There can only ever be one first-man to walk on the moon.
In centuries to come, when man has slipped the surly bonds of earth and begun to colonise the moons and planets, the name of Neil Armstrong might be the only one from the last century still remembered.
To the Conquerors of Space, “Bravo!”
But has their enormous achievement conquered the culture? Like hell, said American literary critic George Steiner in 1994:
Nothing is more symptomatic of the enervation, of the decompression of the Western imagination, than our incapacity to respond to the landings on the Moon. Not a single great poem, picture, metaphor has come of this breath-taking act, of Prometheus' rescue of Icarus or of Phaeton in flight towards the stars.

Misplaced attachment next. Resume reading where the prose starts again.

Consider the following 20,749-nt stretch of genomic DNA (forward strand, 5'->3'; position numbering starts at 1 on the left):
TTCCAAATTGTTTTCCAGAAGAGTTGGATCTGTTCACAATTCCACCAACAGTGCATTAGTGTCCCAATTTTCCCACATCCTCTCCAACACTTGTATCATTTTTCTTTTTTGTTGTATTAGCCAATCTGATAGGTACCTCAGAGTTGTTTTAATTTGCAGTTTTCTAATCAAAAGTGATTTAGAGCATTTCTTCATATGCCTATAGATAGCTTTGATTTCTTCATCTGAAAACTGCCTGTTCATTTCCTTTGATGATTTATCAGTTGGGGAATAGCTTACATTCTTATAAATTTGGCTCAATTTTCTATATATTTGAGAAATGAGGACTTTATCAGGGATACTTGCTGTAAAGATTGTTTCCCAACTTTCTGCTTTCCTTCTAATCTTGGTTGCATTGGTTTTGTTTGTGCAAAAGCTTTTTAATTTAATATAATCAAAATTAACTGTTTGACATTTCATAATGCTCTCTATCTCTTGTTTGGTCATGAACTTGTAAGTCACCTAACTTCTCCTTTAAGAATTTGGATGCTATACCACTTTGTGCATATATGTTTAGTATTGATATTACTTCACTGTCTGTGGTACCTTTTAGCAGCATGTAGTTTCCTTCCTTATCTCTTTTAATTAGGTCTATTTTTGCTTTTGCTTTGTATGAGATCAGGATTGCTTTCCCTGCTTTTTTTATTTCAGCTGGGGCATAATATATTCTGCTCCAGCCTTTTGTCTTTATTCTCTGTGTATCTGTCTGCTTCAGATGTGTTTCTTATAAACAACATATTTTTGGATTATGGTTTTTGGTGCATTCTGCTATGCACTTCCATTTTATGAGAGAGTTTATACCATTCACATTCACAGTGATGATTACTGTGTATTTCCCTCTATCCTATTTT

“Apollo 11 enacted the story of an audacious purpose, its execution, its triumph, and the means that achieved it—the story and the demonstration of man’s highest potential.” As the number of men still with us who have touched another celestial body rapidly diminish, the demonstration has still failed to find a commensurate cultural response.
Cartoon by xkcd